Follow My Feet — I’m No Longer Here
It is appropriate that the protagonist of Mexico’s Oscar entry, I’m No Longer Here, is named Ulises. Played admirably by Juan Daniel Garcia Trevino, the stoic lead of the story serves as a modern day Odysseus (Ulysses being the Latinized equivalent), on a solo journey to find himself a home thanks to a momentary lapse in judgment and display of hubris. Like the ancient epic, his path can be muddled at times, and even become downright confusing, but it also shows true growth because he has something to fixate upon. In the case of this Ulises, it’s the unlikely passion of native dance.
Growing up in the slums of Monterrey, Ulises is the leader of a small gang that call themselves “Terkos,” meaning someone who is stubborn in their ways and attitudes. The group bonds over their love of cumbia dancing and distinctive hairstyles to match the cultural history. For the boys, this includes shaving the back of the head, bangs in the front, slicked down length on both sides, almost substituting for facial hair, and something decorative on top. Ulises fashions himself spikes dyed blonde, his own crown in another parallel to his namesake, who was king of the island Ithaca. Aside from that, he has an almost Samson-esque confidence that comes from his personal style, which he exudes through his dancing. Writer/director Fernando Frias de la Parra gives us an almost Tarantino-level of focus on feet throughout the story, whether in dance or transit, to emphasize the territory Ulises has to traverse.
Told in non-linear fashion (another parallel to Homer), the basic story has Ulises and his Terkos enjoying their youth and their music. When they try to mooch some cash off of school children (the gang members have all dropped out of school or never gone) to buy an mp3 player, they are confronted by members of the local cartel, who buy influence in the city by performing charitable acts in addition to their organized crime. Ulises steals a walkie-talkie from one of them and plays a prank with his friends, leading to threats and eventual assassinations of associated gang members. Terrified, Ulises flees with his family, and is himself smuggled to the United States, attempting to find a living in Queens.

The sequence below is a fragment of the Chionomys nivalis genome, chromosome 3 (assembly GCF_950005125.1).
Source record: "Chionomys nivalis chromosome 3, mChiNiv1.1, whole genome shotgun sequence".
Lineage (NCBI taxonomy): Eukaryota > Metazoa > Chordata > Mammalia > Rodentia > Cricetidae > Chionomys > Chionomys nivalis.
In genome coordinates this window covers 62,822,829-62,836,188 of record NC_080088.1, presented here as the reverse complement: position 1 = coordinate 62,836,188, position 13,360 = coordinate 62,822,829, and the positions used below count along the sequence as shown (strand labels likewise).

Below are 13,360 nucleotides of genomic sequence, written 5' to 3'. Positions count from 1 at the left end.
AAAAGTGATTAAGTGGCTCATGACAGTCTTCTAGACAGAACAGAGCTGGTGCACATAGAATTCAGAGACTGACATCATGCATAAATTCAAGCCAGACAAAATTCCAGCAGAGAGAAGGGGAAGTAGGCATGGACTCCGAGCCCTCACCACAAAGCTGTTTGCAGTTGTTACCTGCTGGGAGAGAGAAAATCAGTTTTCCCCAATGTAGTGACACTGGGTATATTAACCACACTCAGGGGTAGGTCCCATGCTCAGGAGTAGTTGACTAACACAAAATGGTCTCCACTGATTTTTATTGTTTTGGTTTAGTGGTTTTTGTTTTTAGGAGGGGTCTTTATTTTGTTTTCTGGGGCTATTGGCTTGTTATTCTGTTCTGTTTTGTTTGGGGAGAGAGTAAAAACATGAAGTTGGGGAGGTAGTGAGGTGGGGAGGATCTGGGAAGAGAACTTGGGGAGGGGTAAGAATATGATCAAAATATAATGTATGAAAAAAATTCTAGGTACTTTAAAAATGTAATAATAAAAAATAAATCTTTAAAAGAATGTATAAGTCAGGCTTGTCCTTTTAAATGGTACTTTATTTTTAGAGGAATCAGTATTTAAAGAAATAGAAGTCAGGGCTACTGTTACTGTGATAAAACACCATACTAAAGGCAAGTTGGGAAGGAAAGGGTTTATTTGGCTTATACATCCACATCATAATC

Wandering around the urban jungle of New York allows for this film to become one of the most accessible to American audiences out of all the International Feature entries, because there’s a healthy amount of English and Spanish translation to be had due to Ulises’ language barrier. Academy rules state that at least 50% of the dialogue has to be in a foreign language, but that’s it, so having about 30% of this movie being in English can help audiences engage.
This is especially true when Ulises meets Lin (Angelica Chen), a high school student and granddaughter of a Chinese immigrant who runs a convenience store. Initially hired as a day laborer to clean garbage off the roof, Ulises ends up squatting in a shed there and befriending Lin, who attempts to communicate with him despite not knowing any Spanish.
Lin can be something of a hit-and-miss character. At times she serves as an audience surrogate, curious to the point of obsession with Ulises’ style and skill. At other points her enthusiasm can border on cultural appropriation, as she immediately starts adapting his fashion and hair. She treats him like a pet sometimes, and even though she means well, she seems more satisfied with having him around as a novelty rather than truly understanding him. Even when she makes an earnest effort to learn his language, there are deeper traumas in his life that no English-to-Spanish dictionary will ever properly translate.
Continuing the Odyssey parallels, I would say that Lin is the closest we get to Calypso, the nymph who hosts/imprisons Odysseus before he finally makes it home. Similarly, there’s a sex worker he meets early on named Gladys (Adriana Arbelaez) who somewhat poses for Circe, the sorceress who guides Odysseus on his journey in exchange for favors. There’s no Penelope or Telemachus equivalent in this story, more just Monterrey substituting for Ithaca itself, and a life that seems ever more impossible to return to with each passing day.
The film is at its best when it combines Ulises’ passion with his own moral reckoning. Throughout his ordeal, he believes through his stone face that he is in the right at all times, that his skills can save him, and that people will love him because of his dancing, which really is super cool. But like Odysseus, he has to find that balance and humility to recognize his faults as well as his qualities. Like Poseidon blocked Odysseus from returning to his shores, Ulises knows that if he goes home as he is, he will be killed. So the question becomes about what he’s willing to do to return to those he loves, or if he can forge a new path as the young man he is, and watching him take this personal inventory is at times fascinating.
But in keeping with the film’s focus on dance, the plot can lose a step here and there. When it’s in rhythm, the film is a vastly entertaining look at a section of culture we don’t often see through the lens of a very familiar story. When the beat’s off, however, it can almost get derailed. Thankfully, more often than not, Ulises can dance like nobody’s watching and still draw a crowd.
Join the conversation in the comments below! What film should I review next? How much English should there be in an International submission? How good can you dance? Let me know!
Originally published at http://actuallypaid.com on February 7, 2021.